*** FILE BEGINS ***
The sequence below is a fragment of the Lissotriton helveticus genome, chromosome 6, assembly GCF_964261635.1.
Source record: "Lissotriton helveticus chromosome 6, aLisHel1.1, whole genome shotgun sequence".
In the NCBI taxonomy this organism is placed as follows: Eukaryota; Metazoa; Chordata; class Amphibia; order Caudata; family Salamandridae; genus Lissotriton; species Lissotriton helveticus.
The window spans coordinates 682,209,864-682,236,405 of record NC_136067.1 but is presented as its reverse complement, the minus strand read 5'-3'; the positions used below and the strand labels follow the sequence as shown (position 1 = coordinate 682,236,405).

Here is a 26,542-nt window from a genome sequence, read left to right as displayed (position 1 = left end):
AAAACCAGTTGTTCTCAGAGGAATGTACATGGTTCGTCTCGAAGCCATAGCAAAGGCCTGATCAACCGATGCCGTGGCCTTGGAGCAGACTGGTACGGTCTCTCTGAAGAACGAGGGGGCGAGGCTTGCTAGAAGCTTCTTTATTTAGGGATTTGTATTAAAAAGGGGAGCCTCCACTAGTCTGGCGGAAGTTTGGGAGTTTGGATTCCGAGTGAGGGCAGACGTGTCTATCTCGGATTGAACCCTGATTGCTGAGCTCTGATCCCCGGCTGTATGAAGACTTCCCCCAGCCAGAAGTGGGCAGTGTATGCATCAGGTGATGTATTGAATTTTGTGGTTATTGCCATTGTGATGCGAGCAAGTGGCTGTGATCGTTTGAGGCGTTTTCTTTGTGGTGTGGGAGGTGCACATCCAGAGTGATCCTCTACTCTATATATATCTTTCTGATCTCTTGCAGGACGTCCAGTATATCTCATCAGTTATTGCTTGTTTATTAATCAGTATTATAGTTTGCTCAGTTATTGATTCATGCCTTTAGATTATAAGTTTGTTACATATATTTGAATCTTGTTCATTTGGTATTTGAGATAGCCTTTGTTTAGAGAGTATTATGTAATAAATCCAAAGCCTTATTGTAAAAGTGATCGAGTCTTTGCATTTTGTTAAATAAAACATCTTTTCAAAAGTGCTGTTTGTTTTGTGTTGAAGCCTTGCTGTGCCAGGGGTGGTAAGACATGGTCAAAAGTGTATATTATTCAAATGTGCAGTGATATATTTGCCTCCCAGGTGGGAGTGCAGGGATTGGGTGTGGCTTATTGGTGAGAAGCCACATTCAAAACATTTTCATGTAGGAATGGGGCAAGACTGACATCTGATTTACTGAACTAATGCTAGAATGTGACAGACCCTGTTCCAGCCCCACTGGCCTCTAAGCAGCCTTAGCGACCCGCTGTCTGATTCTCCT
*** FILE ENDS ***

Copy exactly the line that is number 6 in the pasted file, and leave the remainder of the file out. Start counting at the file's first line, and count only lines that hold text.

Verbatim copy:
AAAACCAGTTGTTCTCAGAGGAATGTACATGGTTCGTCTCGAAGCCATAGCAAAGGCCTGATCAACCGATGCCGTGGCCTTGGAGCAGACTGGTACGGTCTCTCTGAAGAACGAGGGGGCGAGGCTTGCTAGAAGCTTCTTTATTTAGGGATTTGTATTAAAAAGGGGAGCCTCCACTAGTCTGGCGGAAGTTTGGGAGTTTGGATTCCGAGTGAGGGCAGACGTGTCTATCTCGGATTGAACCCTGATTGCTGAGCTCTGATCCCCGGCTGTATGAAGACTTCCCCCAGCCAGAAGTGGGCAGTGTATGCATCAGGTGATGTATTGAATTTTGTGGTTATTGCCATTGTGATGCGAGCAAGTGGCTGTGATCGTTTGAGGCGTTTTCTTTGTGGTGTGGGAGGTGCACATCCAGAGTGATCCTCTACTCTATATATATCTTTCTGATCTCTTGCAGGACGTCCAGTATATCTCATCAGTTATTGCTTGTTTATTAATCAGTATTATAGTTTGCTCAGTTATTGATTCATGCCTTTAGATTATAAGTTTGTTACATATATTTGAATCTTGTTCATTTGGTATTTGAGATAGCCTTTGTTTAGAGAGTATTATGTAATAAATCCAAAGCCTTATTGTAAAAGTGATCGAGTCTTTGCATTTTGTTAAATAAAACATCTTTTCAAAAGTGCTGTTTGTTTTGTGTTGAAGCCTTGCTGTGCCAGGGGTGGTAAGACATGGTCAAAAGTGTATATTATTCAAATGTGCAGTGATATATTTGCCTCCCAGGTGGGAGTGCAGGGATTGGGTGTGGCTTATTGGTGAGAAGCCACATTCAAAACATTTTCATGTAGGAATGGGGCAAGACTGACATCTGATTTACTGAACTAATGCTAGAATGTGACAGACCCTGTTCCAGCCCCACTGGCCTCTAAGCAGCCTTAGCGACCCGCTGTCTGATTCTCCT